Here is an updated version of the Canadian Charity Legal Checklist. For those who are interested in reviewing legal compliance for their registered charity they may find the checklist helpful.
The CRA Corporate Business Plan discusses CRA plans. It provides some interesting information on the Charities Directorate. Here are some of the highlights:
CBC discusses charitable giving in an article entitled "Holiday giving? Don't pick a charity by financial statements alone: Research, volunteer and donate directly if you want to give smart this holiday season".
We are looking forward to presenting the Blumbergs' Canadian Charity Law Boot Camp 2015 on April 14, 2015. For information or to register see: Blumbergs' Canadian Charity Law Boot Camp 2015
The Charities Directorate of the Canada Revenue Agency has revoked the charitable registration of Ecotecture: Centre for Ecological Art and Architecture for its involvement in a scheme known as the Via Project or Vintage Iconic Archives. The former registered charity had issued over $200 million in receipts.
Tax Court of Canada has released a number of judgements dealing with false receipting this week. The cases all relate to a scheme in Vancouver involving the issuance of approximately $12 million in false receipts. The cases of Azim Bani (2012-35421(IT)I, Jose Vekkal (2013-882(IT)I), Remmy Vekkal (2013-883(IT)I), Martin Izkendar (2013-220(IT)I), Ruben Nocon (2013-635(IT)I), Iraj Rasuli (2013-886(IT)I), Khorshid Rasuli (2013-887(IT)I), Ladan Abootaleby-Pour (2013‑1779(IT)I) and Oleg Komarynsky (2013-3354(IT)I) all related to this scheme. In one case for example it notes that CRA "alleges that the Appellant purchased false charitable donation receipts from his accountants, Fareed Raza and Saheem Raza (the “Raza Brothers”). The Raza Brothers provided accounting and tax services under the trade names Fareed Raza & Co. Inc. and F & A Accounting Corporation (“FA”). The Raza Brothers were charged with fraud for making false statements on income tax returns prepared by them for their clients." The Tax Court of Canada disallowed these false receipts.
CRA has put up another reminder to Canadians about abusive charity gifting tax shelters. The title is "Warning: be cautious if you are thinking of participating in a gifting tax shelter schemes"
The Supreme Court will be hearing the Guindon case in December. The case deals with the constitutionality of certain penalties that are provided for in the Income Tax Act (Canada). We have discussed the case in an earlier blog posting. It will be interesting to see what the Supreme Court of Canada decides in this matter. Apparently only about 50 such penalties have been imposed by CRA over the last decade but the ability to impose penalties is significant.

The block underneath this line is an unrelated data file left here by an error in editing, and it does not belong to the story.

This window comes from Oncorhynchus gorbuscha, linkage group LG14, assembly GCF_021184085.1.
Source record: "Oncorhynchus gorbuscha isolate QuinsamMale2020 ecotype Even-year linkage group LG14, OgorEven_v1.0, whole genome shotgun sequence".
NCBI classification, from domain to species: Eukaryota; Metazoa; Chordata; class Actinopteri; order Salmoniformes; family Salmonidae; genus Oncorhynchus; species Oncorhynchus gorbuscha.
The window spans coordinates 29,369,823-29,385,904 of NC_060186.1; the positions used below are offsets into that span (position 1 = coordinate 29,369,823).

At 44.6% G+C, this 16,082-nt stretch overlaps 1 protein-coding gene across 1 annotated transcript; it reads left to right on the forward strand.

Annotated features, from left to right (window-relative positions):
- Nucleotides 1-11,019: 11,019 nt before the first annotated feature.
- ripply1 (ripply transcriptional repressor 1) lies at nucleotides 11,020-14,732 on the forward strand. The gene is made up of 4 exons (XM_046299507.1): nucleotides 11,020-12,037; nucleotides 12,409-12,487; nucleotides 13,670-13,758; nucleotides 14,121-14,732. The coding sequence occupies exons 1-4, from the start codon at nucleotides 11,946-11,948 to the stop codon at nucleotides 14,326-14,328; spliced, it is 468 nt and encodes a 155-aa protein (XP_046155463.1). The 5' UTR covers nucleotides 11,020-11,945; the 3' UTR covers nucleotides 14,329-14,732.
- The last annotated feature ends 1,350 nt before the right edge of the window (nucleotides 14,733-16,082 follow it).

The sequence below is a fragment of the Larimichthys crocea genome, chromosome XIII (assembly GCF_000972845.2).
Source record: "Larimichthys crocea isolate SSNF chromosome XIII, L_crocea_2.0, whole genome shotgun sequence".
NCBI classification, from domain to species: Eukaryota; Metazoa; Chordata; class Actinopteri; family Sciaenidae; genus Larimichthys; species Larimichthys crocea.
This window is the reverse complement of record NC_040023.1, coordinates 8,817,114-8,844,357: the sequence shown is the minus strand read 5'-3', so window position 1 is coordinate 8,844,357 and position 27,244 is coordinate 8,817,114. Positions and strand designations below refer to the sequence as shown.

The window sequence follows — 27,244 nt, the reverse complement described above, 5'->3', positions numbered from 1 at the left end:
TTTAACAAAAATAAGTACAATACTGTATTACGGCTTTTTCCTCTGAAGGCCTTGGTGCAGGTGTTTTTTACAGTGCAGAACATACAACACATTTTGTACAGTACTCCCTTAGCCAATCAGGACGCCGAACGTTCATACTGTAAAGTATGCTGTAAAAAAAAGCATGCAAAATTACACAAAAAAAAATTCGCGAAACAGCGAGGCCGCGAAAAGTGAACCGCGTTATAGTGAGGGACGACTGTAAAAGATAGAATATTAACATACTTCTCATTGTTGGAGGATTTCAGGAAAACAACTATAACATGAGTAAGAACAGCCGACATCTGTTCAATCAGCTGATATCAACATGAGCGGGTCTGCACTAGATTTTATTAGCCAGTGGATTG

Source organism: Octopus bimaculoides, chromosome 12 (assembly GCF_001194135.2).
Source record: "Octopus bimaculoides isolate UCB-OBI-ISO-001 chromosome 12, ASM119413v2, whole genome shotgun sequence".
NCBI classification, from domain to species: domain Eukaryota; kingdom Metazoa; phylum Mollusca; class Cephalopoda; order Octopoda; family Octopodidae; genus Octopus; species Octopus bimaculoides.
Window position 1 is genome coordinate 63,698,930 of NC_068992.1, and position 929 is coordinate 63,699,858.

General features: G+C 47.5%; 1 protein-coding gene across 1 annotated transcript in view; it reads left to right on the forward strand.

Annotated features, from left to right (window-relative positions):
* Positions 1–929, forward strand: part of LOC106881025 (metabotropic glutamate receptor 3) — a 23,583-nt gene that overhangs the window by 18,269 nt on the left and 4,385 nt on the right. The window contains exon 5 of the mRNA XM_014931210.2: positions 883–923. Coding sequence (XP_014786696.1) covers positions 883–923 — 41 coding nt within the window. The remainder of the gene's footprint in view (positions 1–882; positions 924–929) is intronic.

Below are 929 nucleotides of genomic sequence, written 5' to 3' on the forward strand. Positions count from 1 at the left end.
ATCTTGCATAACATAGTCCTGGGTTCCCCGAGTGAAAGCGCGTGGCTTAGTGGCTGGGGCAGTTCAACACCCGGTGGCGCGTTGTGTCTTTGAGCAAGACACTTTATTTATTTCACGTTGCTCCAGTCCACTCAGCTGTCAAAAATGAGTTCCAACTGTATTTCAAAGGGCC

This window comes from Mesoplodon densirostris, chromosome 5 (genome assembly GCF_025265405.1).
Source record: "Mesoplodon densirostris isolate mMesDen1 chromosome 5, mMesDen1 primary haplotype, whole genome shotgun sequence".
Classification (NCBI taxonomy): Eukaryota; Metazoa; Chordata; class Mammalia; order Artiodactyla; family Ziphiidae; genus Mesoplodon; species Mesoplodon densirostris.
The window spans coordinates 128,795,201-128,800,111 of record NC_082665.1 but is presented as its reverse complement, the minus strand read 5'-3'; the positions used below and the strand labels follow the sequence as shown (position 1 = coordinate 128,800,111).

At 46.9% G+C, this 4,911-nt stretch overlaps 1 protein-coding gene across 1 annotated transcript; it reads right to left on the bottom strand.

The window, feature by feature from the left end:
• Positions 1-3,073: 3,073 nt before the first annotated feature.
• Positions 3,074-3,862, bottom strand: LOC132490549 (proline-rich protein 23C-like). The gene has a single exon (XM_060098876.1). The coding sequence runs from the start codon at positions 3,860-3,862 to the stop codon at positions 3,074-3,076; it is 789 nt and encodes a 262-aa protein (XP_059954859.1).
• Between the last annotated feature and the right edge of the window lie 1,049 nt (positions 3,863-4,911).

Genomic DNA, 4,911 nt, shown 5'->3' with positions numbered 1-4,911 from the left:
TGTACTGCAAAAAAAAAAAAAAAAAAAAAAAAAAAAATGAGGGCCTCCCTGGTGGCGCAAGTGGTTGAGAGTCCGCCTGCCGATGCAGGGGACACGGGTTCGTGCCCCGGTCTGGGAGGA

The recent terrorist attacks in Quebec and Ottawa are a reminder of the impact of terrorism. Canadian charities are an important part of Canadian society and it is important that they protect their employees, volunteers, and other resources from terrorist abuse.
The CRA announced that it has revoked a charity, Skyway Foundation of Canada, for issuing inflated receipts for donations of marketable securities. In our Receipting Kit we note: "When a donor donates shares on certain stock exchanges, the CRA has “as a general rule, accepted the use of the closing bid price of the share on the date it is received or the mid-point between the high and the low trading prices for the day, whichever provides the best indicator, given the circumstances, of fair market value on normal and active market trading.” In some cases, such as thinly traded shares, this may not be appropriate." CRA notes in its press release that "During 2008, a private group of taxpayers engaged in transactions designed to artificially inflate the value of publicly traded shares. These shares were subsequently donated to the Organization which, in turn, issued official donation receipts totaling approximately $2.6 million. Subsequent to the donation, in 2009, these shares lost nearly 95% of their value resulting in a substantial loss to the Organization." it appears that this revocation was for thinly traded shares that were artificially inflated.
I was delighted to read a publication "Donor Beware: Investigation into the sufficiency of the Canada Revenue Agency's warnings about questionable tax shelter schemes". The special report was prepared in December 2013 by J. Paul Dubé, the Taxpayers' Ombudsman. The 39 page report rips into charitable gifting tax shelters. Although it is generally very positive about the work of CRA in trying to educate taxpayers and denying the tax credits it does make some recommendations for CRA to increase educational efforts to donors on the dangers of these schemes. I was quite pleasantly surprised that there were a number of references to articles I have written or websites that I edit.
On October 3, 2014, CRA released an updated resource on tax shelter arrangements on the CRA website. This page provides detailed information on what is a tax shelter, provides links to case law dealing with tax shelters, and cautionary steps for individuals considering getting involved in a tax shelter.
Do you require legal advice with respect to Canadian or Ontario non-profits or charities?
Mark Blumberg is a partner at the law firm of Blumberg Segal LLP in Toronto and works almost exclusively in the areas of non-profit and charity law.